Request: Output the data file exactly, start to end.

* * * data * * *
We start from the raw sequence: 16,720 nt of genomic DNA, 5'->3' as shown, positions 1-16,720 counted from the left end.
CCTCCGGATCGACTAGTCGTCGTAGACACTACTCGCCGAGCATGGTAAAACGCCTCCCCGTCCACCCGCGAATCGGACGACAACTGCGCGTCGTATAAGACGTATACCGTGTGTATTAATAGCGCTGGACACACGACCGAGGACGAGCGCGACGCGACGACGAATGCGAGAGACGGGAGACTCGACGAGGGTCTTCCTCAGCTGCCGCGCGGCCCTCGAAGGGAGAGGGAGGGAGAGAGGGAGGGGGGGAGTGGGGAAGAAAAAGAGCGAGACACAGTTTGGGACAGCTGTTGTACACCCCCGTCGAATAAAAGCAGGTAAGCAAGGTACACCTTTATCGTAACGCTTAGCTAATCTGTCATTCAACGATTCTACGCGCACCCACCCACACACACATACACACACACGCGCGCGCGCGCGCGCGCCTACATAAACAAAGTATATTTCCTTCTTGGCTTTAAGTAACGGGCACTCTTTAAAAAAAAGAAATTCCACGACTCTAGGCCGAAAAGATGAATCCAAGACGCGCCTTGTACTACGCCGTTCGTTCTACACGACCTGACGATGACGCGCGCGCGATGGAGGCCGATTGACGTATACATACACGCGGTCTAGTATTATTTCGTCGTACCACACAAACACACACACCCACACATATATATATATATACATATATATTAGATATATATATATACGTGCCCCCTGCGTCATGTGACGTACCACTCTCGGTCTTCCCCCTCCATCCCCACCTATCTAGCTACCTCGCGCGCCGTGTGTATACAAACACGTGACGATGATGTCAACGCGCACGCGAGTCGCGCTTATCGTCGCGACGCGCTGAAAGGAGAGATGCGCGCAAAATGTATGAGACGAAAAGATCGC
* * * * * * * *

We start from the raw sequence: 16,720 nt of genomic DNA, 5'->3' as shown, positions 1-16,720 counted from the left end.
CCTCCGGATCGACTAGTCGTCGTAGACACTACTCGCCGAGCATGGTAAAACGCCTCCCCGTCCACCCGCGAATCGGACGACAACTGCGCGTCGTATAAGACGTATACCGTGTGTATTAATAGCGCTGGACACACGACCGAGGACGAGCGCGACGCGACGACGAATGCGAGAGACGGGAGACTCGACGAGGGTCTTCCTCAGCTGCCGCGCGGCCCTCGAAGGGAGAGGGAGGGAGAGAGGGAGGGGGGGAGTGGGGAAGAAAAAGAGCGAGACACAGTTTGGGACAGCTGTTGTACACCCCCGTCGAATAAAAGCAGGTAAGCAAGGTACACCTTTATCGTAACGCTTAGCTAATCTGTCATTCAACGATTCTACGCGCACCCACCCACACACACATACACACACACGCGCGCGCGCGCGCGCGCCTACATAAACAAAGTATATTTCCTTCTTGGCTTTAAGTAACGGGCACTCTTTAAAAAAAAGAAATTCCACGACTCTAGGCCGAAAAGATGAATCCAAGACGCGCCTTGTACTACGCCGTTCGTTCTACACGACCTGACGATGACGCGCGCGCGATGGAGGCCGATTGACGTATACATACACGCGGTCTAGTATTATTTCGTCGTACCACACAAACACACACACCCACACATATATATATATATACATATATATTAGATATATATATATACGTGCCCCCTGCGTCATGTGACGTACCACTCTCGGTCTTCCCCCTCCATCCCCACCTATCTAGCTACCTCGCGCGCCGTGTGTATACAAACACGTGACGATGATGTCAACGCGCACGCGAGTCGCGCTTATCGTCGCGACGCGCTGAAAGGAGAGATGCGCGCAAAATGTATGAGACGAAAAGATCGC